Monday, November 25, 2013

Jesse Tree

Just as every liturgy is both the same and yet different, I love how our festal celebrations each year are the same, yet different.  Each year that we come to a feast, we are different people, our family dynamics change as we grow from a house full of little ones to a house ranging from teenagers to newborns.  It is also beautiful to see how traditions hold up even as they evolve.  Advent has always been a time of deep traditions, and each year I love preparing with the children.  The readings for the Jesse Tree have been a part of our evening time together for many years now, though each year it takes on a new feel.

Most of our ornaments come from a swap on the Festal Celebrations board.  A few have been replaced over time with new ones created by friends in our parish.  We have played with hanging them on an ornamental tree I found at a local florist, and some years we have just hung them directly onto the Christmas tree each day.

This year, while shopping for furniture for the atrium I ran across a small bedside table.  I bought it planning to use it at church, but when I brought it home I realized it made a perfect little stand for a Jesse Tree.  I have always struggled with having a place for a Jesse Tree, one where it was visible and part of our daily life, but not in the way of meals and daily living.  This piece was perfect and fit nicely in front of a window in the living room.  We topped the table with an extra red table runner from the altar cloths, and the children went hunting for branches.  We filled a metal vase from (my favorite store) H*bby Lobby with rocks to stabilize it and arranged the branches.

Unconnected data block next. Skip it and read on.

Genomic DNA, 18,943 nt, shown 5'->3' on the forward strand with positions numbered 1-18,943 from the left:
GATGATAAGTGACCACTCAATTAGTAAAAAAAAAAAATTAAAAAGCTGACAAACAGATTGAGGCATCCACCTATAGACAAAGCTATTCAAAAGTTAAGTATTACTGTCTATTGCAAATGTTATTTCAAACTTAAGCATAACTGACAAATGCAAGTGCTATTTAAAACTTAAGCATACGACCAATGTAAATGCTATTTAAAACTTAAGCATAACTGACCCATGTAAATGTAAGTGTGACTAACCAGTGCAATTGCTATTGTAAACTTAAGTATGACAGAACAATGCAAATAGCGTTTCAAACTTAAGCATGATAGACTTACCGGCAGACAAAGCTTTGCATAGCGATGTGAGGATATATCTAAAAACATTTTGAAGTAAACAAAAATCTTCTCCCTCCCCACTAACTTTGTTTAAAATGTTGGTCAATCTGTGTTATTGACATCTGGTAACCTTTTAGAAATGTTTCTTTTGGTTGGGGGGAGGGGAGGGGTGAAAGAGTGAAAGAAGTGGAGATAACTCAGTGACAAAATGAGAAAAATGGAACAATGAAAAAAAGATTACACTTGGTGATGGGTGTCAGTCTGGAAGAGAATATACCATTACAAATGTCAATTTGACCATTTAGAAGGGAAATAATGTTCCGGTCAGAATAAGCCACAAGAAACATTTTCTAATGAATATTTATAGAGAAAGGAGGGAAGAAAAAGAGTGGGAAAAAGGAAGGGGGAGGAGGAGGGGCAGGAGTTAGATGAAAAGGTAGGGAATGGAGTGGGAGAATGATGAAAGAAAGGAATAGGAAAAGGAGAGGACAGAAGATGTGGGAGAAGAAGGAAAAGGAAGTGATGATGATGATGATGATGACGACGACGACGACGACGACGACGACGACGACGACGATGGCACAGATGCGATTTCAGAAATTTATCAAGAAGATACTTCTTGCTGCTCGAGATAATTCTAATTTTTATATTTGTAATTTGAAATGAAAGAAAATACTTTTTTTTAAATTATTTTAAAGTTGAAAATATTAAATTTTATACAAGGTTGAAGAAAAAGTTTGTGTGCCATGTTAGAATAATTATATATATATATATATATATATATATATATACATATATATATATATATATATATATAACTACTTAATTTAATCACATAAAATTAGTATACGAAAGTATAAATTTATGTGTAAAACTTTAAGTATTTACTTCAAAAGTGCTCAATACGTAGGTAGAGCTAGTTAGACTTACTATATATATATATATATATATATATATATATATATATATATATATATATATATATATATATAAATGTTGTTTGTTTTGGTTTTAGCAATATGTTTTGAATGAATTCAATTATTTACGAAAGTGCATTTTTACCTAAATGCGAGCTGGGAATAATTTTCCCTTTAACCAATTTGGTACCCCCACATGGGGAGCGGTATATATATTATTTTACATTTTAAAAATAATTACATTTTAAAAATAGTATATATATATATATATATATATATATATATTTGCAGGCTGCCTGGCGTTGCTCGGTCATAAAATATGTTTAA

The table has a drawer to hold our readings and matches for lighting the votives, and there is a place underneath the drawer which houses a box filled with all of our ornaments.

Our readings have changed over the years as well.  We began using readings from an old Orthodox publication, then used the ones created for our swap.

A few years ago, the Queen's godfather began sending us a set of readings he was writing.  They were still in the editing stages, and each day I printed them off for us to use.  Then this year he presented us with the finished version, a beautifully bound copy, complete with icon illustrations.   All dedicated to the Queen  :)  So now, we have our own meaningful set of readings, compiled with love by a very special friend.